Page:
Two-time Olympic cross-country skiing champion Andrus Veerpalu won his appeal Tuesday against a three-year doping ban, even though sport's highest court suspects he did cheat with human growth hormone.
The Court of Arbitration for Sport upheld the Estonian skier's appeal against the ban imposed by the International Ski Federation, citing "procedural flaws" which could have caused false positive test results.
"The panel noted that there were many factors in this case which tend to indicate that Andrus Veerpalu did in fact himself administer exogenous HGH," the court said in a statement.
The court's three arbitrators also stated their belief in the value of the test for HGH — which has traditionally been one of the hardest substances to detect in the fight against doping.
FIS, the ski federation, said Veerpalu tested positive for HGH in Estonia in January 2011 while preparing for the world championships the following month.
The 42-year-old skier won gold medals in the classical 15-kilometre races at the 2002 and 2006 Olympics, and was also a two-time world champion.
"I'm happy that justice has prevailed," Veerpalu said in a statement. "But it won't make disappear what I have lived through during the past two years."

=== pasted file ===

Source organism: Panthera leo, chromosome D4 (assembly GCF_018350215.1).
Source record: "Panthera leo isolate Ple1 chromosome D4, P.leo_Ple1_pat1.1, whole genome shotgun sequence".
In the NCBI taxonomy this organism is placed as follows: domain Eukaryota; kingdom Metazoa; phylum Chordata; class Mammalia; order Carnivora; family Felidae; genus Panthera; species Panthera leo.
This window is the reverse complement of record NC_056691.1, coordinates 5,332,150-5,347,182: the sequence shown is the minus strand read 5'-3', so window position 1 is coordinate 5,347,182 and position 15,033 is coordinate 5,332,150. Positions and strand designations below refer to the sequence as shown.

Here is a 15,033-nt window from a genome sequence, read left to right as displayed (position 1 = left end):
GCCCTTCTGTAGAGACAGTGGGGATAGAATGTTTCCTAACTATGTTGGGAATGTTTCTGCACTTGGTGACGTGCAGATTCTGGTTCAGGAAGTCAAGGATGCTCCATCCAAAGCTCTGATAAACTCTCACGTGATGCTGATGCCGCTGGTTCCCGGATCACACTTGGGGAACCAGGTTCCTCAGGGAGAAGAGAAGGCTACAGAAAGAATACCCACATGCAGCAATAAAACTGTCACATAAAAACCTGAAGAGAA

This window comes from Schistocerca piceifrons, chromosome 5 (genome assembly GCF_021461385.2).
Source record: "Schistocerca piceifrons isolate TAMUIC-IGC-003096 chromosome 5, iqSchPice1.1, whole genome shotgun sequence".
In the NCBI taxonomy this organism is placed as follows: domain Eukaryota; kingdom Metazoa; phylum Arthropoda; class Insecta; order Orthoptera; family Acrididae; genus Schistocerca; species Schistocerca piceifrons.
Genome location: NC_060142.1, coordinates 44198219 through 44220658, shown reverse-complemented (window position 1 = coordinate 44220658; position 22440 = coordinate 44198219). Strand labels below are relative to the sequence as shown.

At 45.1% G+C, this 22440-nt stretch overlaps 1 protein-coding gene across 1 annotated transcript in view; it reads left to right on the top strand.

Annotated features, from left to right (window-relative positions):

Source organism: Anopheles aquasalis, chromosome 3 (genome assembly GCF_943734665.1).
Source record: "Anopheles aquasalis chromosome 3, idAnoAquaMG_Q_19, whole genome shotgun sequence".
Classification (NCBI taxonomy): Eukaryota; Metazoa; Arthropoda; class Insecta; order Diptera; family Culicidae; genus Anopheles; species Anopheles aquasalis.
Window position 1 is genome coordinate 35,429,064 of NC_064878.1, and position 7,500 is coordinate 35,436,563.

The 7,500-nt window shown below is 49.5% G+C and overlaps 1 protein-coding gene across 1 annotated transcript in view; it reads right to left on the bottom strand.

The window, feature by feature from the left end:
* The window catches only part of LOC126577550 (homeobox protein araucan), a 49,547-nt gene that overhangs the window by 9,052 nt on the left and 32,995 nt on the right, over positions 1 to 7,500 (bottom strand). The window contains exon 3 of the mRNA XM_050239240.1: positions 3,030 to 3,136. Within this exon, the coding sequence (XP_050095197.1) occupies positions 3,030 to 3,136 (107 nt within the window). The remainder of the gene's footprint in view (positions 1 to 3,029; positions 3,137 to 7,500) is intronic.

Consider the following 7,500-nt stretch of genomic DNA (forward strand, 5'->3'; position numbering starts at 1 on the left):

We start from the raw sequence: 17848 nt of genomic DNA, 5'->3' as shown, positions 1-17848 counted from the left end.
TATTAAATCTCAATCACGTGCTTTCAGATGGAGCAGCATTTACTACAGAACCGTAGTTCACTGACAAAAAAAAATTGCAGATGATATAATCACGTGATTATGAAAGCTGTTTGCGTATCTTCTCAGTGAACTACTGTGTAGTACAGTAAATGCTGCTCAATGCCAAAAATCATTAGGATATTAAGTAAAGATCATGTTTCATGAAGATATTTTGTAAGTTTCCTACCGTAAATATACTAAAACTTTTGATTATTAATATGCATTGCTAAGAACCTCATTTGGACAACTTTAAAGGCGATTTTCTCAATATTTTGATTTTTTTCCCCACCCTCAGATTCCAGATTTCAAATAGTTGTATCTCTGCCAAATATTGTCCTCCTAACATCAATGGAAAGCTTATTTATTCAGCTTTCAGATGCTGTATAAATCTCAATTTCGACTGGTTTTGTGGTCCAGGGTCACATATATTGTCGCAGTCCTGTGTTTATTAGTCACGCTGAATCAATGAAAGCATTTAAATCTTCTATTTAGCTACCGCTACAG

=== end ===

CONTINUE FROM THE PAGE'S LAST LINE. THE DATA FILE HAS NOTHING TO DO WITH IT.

The FIS sanction lifted Tuesday was intended to apply until Feb. 23, 2014 — the final day of the Sochi Winter Olympics.
Veerpalu announced his retirement from competition within weeks of the positive test, and it was not clear if he plans a comeback.
His victory does clear him to work in the sport as a coach or official, even if he does not plan to race again.
Despite ruling against skiing's governing body, the CAS panel endorsed the HGH test, which was performed on Veerpalu's sample by a WADA-accredited laboratory inCologne, Germany.
"The CAS arbitrators considered that the FIS had shown to their comfortable satisfaction that the HGH test is a reliable testing method for HGH abuse in professional sports that is based on scientifically correct assumptions and methods," the court said.
However, the court said FIS "failed to meet the applicable standard of proof" which was essential to "avoid the risk of having 'false positive' tests."